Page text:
As a biochemistry grad student with a penchant for homebrewing, Chris White never thought his growing collection of yeast strains would amount to anything outside a hobby. But when White graduated with his PhD and was offered a lucrative job in the biotech field, one caveat kept him from accepting the offer — there were no side jobs allowed.
“I never had some big plan to start a company. But I liked all the fermentation stuff I was doing and didn’t want to let go of my yeasts,” says White, CEO and founder of White Labs. “I said no to the job, and from there White Labs kept going and going and getting bigger and bigger.”
Today, White Labs is a powerhouse in the fermentation industry. They provide professional breweries with liquid yeast, nutrient blends, educational classes, analytic testing and private consulting.
White Labs is celebrating a landmark 25th anniversary this year, despite a global pandemic that has shuttered breweries. They have released their own line of beer, created a new nutrient blend for hard seltzer brands, began a YouTube series and launched free how-to education classes for homebrewers. White Labs will host a year in review webcast on Dec. 9.
“We’ve had a lot of success and we’ve made a lot of mistakes, and we’ve tried to learn from those mistakes. But we’re a team. And we really got lucky that we hired people interested in fermentation that helped build this company,” White says. “Everyone really pulled together during COVID and did whatever was needed. It’s been a great experience because we had solutions and we had teamwork. And I think it’s taken 25 years to get to that team, that tribe.”
A yeast guru, White is a co-author of the book “Yeast: The Practical Guide to Beer Fermentation.” Below, check out our Q&A with White.
The Fermentation Association: You studied biochemistry at University of California, Davis, then got your PhD in biochemistry at University of California, San Diego. What made you decide to dive into yeasts?
CW: I was always interested in science since high school chemistry, and then in college was interested in how cells work, how DNA worked. It drove me to where I am today, really. Most people I went to school with at UC Davis, they were studying biochemistry to be a physician. But that’s not what I wanted to do, I was more interested in biotech and grad school.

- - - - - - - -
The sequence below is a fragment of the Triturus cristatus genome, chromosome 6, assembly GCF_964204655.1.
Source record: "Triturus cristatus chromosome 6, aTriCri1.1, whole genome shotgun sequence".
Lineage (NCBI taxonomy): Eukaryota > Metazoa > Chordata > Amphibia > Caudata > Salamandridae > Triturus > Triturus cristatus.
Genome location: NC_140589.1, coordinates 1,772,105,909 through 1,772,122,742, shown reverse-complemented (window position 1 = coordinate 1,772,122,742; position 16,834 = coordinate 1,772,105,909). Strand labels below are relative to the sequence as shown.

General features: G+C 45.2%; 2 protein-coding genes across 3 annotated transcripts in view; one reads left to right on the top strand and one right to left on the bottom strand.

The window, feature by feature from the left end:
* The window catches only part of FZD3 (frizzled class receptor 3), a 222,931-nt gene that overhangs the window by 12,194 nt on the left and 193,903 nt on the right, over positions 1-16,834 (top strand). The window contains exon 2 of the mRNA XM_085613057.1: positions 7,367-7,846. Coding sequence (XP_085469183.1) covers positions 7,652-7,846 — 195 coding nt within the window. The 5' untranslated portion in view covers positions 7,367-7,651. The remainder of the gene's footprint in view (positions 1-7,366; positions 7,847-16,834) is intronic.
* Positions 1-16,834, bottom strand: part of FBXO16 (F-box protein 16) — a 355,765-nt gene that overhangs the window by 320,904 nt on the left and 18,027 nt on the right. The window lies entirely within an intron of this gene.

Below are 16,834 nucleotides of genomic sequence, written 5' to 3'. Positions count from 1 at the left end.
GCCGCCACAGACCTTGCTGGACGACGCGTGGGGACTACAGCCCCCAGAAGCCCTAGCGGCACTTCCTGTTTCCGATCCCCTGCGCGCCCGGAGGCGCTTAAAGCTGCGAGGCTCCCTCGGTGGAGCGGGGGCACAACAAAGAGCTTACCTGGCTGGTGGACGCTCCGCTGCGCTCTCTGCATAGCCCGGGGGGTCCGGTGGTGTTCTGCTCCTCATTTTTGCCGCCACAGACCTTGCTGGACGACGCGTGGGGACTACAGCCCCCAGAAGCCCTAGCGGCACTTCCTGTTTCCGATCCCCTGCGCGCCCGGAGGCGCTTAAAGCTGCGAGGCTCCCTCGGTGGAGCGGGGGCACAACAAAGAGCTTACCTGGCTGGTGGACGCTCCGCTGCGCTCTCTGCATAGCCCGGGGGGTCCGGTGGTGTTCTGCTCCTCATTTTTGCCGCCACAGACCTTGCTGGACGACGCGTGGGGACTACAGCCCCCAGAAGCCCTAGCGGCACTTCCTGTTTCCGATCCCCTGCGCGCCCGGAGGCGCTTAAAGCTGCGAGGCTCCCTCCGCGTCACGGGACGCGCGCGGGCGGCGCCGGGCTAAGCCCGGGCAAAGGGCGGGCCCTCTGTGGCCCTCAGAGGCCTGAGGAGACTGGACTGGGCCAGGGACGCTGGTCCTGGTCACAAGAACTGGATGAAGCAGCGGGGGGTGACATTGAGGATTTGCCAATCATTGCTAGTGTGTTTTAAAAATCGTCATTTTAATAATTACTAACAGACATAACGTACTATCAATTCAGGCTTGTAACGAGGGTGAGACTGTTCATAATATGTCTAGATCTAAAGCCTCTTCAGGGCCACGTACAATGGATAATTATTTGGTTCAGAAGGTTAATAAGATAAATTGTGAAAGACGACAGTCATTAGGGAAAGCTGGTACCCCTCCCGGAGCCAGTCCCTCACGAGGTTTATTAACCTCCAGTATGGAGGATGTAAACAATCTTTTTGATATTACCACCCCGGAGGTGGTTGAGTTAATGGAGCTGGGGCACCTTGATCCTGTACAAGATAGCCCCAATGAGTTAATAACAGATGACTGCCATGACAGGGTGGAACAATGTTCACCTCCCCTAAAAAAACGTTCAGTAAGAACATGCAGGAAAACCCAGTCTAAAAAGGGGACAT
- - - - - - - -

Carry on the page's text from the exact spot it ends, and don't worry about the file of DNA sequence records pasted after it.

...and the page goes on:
Meanwhile, I was homebrewing. It was a great combination of things that happened. The science and homebrewing is what led me to put that together and make yeast for homebrewing, then yeast for craft brewing.
TFA: Is that what led you to start White Labs?
CW: It really was. I like beer. I was fascinated with how it could be made. It’s pretty simple to make beer — simple, but not easy. It’s difficult to make a great beer. But it’s fairly simple since it’s only four ingredients if you include the water. That’s what’s great about a lot of fermentation, the raw materials are all around you. They’re simple. Making it taste good is the hard part, that’s the art of it. I liked beer, I really got into homebrewing, then the people I was making homebrewed beer with started a store in San Diego, Home Brew Mart, in 1992. We became friends and that’s who I was homebrewing with every weekend. Then my friend from the store said “Hey, we need yeast,” and I started a little company on the side to make yeast. It wasn’t like I had some big plan to start a company, I thought I’d just make a little each week. And then other people asked and other people asked. By the time I got closer to finishing grade school, I just didn’t want to stop doing the yeast for brewing.
TFA: Now there are over 1,000 strains of yeast in the White Labs yeast bank. Tell me about it.
CW: We have a yeast bank that I spent a lot of time building in the beginning, more for my own brews, but obviously later on, it became more and more. The foundation of our company is our yeast strains and the way we store them. We’re collecting strains all the time. But what I did in the beginning was collect different strains from travel, from different yeast banks. We created our own private yeast bank at White Labs, but there are yeast banks around the world. Especially in Europe where brewing really began in an industrial way and where yeast was discovered and started to get collected. There’s a great yeast bank in Denmark, Germany, the UK. I spent a lot of time acquiring strains from those.
You get to know the yeast in a different way, the strains, what they do. Performance, conditions. But for beer especially, it’s really how they taste, which is so important. We only make those flavors through fermentation. We still continue to acquire strains. People send them to us, we bank private strains for companies, sometimes they buy them in a liquid form we make for them, sometimes we just store it for them. But usually, they’re banking it for us to make something with it.
TFA: Besides yeast, White Labs offer testing services as well.
CW: White Labs Analytical Lab is really separate in the fact that a lot of people that work in that lab don’t really have anything to do with the yeast. It’s just testing samples. They’re usually fermented beverages. Yes, there’s beer there, but that’s just a part of White Labs Analytical Lab. There’s the spirits that come for testing, kombucha, cider, mead, any kind of commercial business making a fermented beverage that needs some kind of testing. Sometimes it’s regulatory for export. Sometimes it’s just for their own data, like actual alcohol by volume instead of calculated, sometimes it’s microbiology or tracking down a problem or contamination. It’s all confidential, like everything at White Labs. But we get to work with a lot of cool companies, a lot of them may not get yeast from us, that’s really not a requirement. The yeast and testing run separate.